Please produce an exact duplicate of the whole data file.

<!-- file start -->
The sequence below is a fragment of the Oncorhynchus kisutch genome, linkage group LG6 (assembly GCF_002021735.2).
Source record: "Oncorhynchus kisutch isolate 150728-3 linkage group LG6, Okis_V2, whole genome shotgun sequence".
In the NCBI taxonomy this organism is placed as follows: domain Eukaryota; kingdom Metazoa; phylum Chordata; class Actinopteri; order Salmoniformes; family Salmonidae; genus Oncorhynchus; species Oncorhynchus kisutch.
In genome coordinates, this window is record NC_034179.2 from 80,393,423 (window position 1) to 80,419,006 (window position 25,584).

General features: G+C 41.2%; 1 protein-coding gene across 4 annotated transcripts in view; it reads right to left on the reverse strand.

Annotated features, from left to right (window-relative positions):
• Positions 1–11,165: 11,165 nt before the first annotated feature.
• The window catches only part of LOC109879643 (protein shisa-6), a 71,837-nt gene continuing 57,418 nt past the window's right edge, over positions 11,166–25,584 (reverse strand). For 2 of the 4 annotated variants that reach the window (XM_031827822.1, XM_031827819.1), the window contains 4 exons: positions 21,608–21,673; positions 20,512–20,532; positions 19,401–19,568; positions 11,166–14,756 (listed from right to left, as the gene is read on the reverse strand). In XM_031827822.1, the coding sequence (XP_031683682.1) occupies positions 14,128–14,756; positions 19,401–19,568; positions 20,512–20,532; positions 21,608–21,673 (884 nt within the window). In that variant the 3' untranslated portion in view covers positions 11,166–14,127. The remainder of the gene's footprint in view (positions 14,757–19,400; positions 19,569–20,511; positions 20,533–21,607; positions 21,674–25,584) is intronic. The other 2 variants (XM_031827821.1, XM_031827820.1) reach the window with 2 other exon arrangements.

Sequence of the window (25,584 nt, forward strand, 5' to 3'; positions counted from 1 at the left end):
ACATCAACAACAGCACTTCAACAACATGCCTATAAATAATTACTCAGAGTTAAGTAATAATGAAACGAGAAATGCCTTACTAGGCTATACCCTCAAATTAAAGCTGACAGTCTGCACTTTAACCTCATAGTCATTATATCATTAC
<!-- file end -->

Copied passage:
The sequence below is a fragment of the Oncorhynchus kisutch genome, linkage group LG6 (assembly GCF_002021735.2).
Source record: "Oncorhynchus kisutch isolate 150728-3 linkage group LG6, Okis_V2, whole genome shotgun sequence".
In the NCBI taxonomy this organism is placed as follows: domain Eukaryota; kingdom Metazoa; phylum Chordata; class Actinopteri; order Salmoniformes; family Salmonidae; genus Oncorhynchus; species Oncorhynchus kisutch.
In genome coordinates, this window is record NC_034179.2 from 80,393,423 (window position 1) to 80,419,006 (window position 25,584).

General features: G+C 41.2%; 1 protein-coding gene across 4 annotated transcripts in view; it reads right to left on the reverse strand.

Annotated features, from left to right (window-relative positions):
• Positions 1–11,165: 11,165 nt before the first annotated feature.
• The window catches only part of LOC109879643 (protein shisa-6), a 71,837-nt gene continuing 57,418 nt past the window's right edge, over positions 11,166–25,584 (reverse strand). For 2 of the 4 annotated variants that reach the window (XM_031827822.1, XM_031827819.1), the window contains 4 exons: positions 21,608–21,673; positions 20,512–20,532; positions 19,401–19,568; positions 11,166–14,756 (listed from right to left, as the gene is read on the reverse strand). In XM_031827822.1, the coding sequence (XP_031683682.1) occupies positions 14,128–14,756; positions 19,401–19,568; positions 20,512–20,532; positions 21,608–21,673 (884 nt within the window). In that variant the 3' untranslated portion in view covers positions 11,166–14,127. The remainder of the gene's footprint in view (positions 14,757–19,400; positions 19,569–20,511; positions 20,533–21,607; positions 21,674–25,584) is intronic. The other 2 variants (XM_031827821.1, XM_031827820.1) reach the window with 2 other exon arrangements.

Sequence of the window (25,584 nt, forward strand, 5' to 3'; positions counted from 1 at the left end):
ACATCAACAACAGCACTTCAACAACATGCCTATAAATAATTACTCAGAGTTAAGTAATAATGAAACGAGAAATGCCTTACTAGGCTATACCCTCAAATTAAAGCTGACAGTCTGCACTTTAACCTCATAGTCATTATATCATTAC